When I have paper pieced before I have cut the fabric in long strips and just worked along them, slicing, dicing and stitching as I went. Sometimes this involved a little guesswork as to where to cut. Other times I would fail to cover the outline of the paper, which meant I had to rip and replace. There was a fair amount of waste. This time I spent two hours cutting out the fabric pieces and arranging them in labelled piles. Just cutting economically limited waste significantly. There was also very little fabric lost in trimming during the stitching process.
What about time? With the pieces already cut for both the paperless and the paper methods the time spent came out in favor of the paper method. With paperless, I still had to stitch the seams. With paper I still have to remove the paper. All in all about even, I think. I use Sulky Paper Solvy, which is water soluble so tearing out the paper is optional. I like to get it out, but I don't worry about getting each and every tiny piece.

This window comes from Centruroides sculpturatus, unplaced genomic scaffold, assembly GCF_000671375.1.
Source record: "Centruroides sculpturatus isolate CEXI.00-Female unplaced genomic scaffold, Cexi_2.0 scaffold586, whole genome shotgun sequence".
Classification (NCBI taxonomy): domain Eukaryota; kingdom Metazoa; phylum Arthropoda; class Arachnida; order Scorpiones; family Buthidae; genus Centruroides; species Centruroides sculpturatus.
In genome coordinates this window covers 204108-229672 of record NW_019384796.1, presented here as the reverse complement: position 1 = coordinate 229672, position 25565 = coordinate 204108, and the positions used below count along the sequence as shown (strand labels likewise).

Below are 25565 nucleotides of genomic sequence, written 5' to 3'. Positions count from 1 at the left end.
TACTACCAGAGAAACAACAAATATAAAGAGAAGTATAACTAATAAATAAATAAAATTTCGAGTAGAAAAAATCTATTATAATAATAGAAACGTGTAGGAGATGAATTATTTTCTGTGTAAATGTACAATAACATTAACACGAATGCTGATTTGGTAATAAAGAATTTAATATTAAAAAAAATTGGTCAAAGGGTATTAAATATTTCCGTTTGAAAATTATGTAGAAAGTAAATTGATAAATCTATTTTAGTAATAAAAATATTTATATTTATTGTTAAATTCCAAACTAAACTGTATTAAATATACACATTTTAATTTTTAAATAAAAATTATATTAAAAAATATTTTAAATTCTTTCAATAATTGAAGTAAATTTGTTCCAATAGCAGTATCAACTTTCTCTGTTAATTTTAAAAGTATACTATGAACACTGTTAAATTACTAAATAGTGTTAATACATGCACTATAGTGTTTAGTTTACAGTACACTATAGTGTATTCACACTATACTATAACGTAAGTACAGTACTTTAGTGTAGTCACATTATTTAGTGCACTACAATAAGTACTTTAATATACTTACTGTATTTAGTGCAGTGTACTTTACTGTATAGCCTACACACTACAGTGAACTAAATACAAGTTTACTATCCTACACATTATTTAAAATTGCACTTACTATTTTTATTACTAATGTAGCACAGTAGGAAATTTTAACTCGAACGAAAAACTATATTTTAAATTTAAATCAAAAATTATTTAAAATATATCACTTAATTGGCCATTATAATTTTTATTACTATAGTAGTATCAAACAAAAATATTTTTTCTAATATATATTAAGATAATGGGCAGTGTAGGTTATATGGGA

BTW the "bad" quilt top, which was stiff and icky after a 2-hour soak came out soft and nice after 30 minutes in the washing machine with the normal amount of soap. I will use it later, cut it up (no seam ripping) and stitch it into a new quilt.
TIP: When cutting pattern pieces you can cut rough. The cut pieces should mimic the pattern piece with a tiny bit extra, but do not have to be precisely in line with the edges. Any extra will be trimmed as you go.
TIP: It is nice to work with batik because you can use either side of the fabric. If the pattern calls for an odd shape you can use it on one block or turn it over for the mirror image block. That's called 'mistake reduction.'
TIP: The secret to precise paper piecing is the pressing of each and every seam. Don't use an iron because the paper gets scorched and brittle; same with the fingers. Instead use a small roller or a point-to-point turner, both made by Clover (or how about a spoon?), to press each seam completely back over the stitching each and every time before you add the next piece.
There is nothing photogenic going on this week in my workroom so I will share some of the photos that I have put on Facebook for a black and white challenge. A black and white photo must have significant value variation to be interesting. Black, grey and white express the values that are so important in making quilts, even your most colorful ones. In this day of digital expression you can take a photo of your chosen fabrics, then turn it into a black and white photo in an editing program to make sure your quilt has some dark/black, medium and very light/white fabrics.
|In the Olympic Mountains, WA state.|
|Somewhere in the Southwest USA.|